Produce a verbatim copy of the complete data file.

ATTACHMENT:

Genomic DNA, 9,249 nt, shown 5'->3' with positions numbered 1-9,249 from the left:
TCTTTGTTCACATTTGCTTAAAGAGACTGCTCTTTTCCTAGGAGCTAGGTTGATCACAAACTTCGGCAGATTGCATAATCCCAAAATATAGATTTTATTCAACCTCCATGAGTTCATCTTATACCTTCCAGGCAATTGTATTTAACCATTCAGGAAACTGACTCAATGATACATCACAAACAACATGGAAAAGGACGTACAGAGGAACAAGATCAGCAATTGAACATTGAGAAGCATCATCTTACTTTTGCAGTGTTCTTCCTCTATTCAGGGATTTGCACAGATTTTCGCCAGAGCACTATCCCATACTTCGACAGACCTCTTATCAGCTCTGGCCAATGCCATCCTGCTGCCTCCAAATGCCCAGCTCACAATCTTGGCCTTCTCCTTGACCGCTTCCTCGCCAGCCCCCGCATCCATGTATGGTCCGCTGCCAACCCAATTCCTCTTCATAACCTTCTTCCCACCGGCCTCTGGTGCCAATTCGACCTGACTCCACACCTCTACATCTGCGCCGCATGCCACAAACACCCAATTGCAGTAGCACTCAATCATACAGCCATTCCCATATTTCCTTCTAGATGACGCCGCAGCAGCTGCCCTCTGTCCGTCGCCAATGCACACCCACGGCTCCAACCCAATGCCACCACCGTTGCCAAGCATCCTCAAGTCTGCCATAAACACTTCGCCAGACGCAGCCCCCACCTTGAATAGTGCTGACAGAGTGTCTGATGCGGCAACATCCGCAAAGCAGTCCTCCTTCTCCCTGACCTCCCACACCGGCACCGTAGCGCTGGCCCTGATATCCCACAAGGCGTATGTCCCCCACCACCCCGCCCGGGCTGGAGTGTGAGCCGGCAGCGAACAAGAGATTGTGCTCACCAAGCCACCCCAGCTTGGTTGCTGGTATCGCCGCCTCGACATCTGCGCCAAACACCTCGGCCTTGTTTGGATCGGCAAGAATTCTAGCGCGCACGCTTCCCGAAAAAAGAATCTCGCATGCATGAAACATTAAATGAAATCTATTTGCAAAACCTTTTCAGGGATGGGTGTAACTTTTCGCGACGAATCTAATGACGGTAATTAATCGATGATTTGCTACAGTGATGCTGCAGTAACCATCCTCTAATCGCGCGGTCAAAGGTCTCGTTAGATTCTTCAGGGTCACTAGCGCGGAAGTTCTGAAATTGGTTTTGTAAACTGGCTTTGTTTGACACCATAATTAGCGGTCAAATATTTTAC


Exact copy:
Genomic DNA, 9,249 nt, shown 5'->3' with positions numbered 1-9,249 from the left:
TCTTTGTTCACATTTGCTTAAAGAGACTGCTCTTTTCCTAGGAGCTAGGTTGATCACAAACTTCGGCAGATTGCATAATCCCAAAATATAGATTTTATTCAACCTCCATGAGTTCATCTTATACCTTCCAGGCAATTGTATTTAACCATTCAGGAAACTGACTCAATGATACATCACAAACAACATGGAAAAGGACGTACAGAGGAACAAGATCAGCAATTGAACATTGAGAAGCATCATCTTACTTTTGCAGTGTTCTTCCTCTATTCAGGGATTTGCACAGATTTTCGCCAGAGCACTATCCCATACTTCGACAGACCTCTTATCAGCTCTGGCCAATGCCATCCTGCTGCCTCCAAATGCCCAGCTCACAATCTTGGCCTTCTCCTTGACCGCTTCCTCGCCAGCCCCCGCATCCATGTATGGTCCGCTGCCAACCCAATTCCTCTTCATAACCTTCTTCCCACCGGCCTCTGGTGCCAATTCGACCTGACTCCACACCTCTACATCTGCGCCGCATGCCACAAACACCCAATTGCAGTAGCACTCAATCATACAGCCATTCCCATATTTCCTTCTAGATGACGCCGCAGCAGCTGCCCTCTGTCCGTCGCCAATGCACACCCACGGCTCCAACCCAATGCCACCACCGTTGCCAAGCATCCTCAAGTCTGCCATAAACACTTCGCCAGACGCAGCCCCCACCTTGAATAGTGCTGACAGAGTGTCTGATGCGGCAACATCCGCAAAGCAGTCCTCCTTCTCCCTGACCTCCCACACCGGCACCGTAGCGCTGGCCCTGATATCCCACAAGGCGTATGTCCCCCACCACCCCGCCCGGGCTGGAGTGTGAGCCGGCAGCGAACAAGAGATTGTGCTCACCAAGCCACCCCAGCTTGGTTGCTGGTATCGCCGCCTCGACATCTGCGCCAAACACCTCGGCCTTGTTTGGATCGGCAAGAATTCTAGCGCGCACGCTTCCCGAAAAAAGAATCTCGCATGCATGAAACATTAAATGAAATCTATTTGCAAAACCTTTTCAGGGATGGGTGTAACTTTTCGCGACGAATCTAATGACGGTAATTAATCGATGATTTGCTACAGTGATGCTGCAGTAACCATCCTCTAATCGCGCGGTCAAAGGTCTCGTTAGATTCTTCAGGGTCACTAGCGCGGAAGTTCTGAAATTGGTTTTGTAAACTGGCTTTGTTTGACACCATAATTAGCGGTCAAATATTTTAC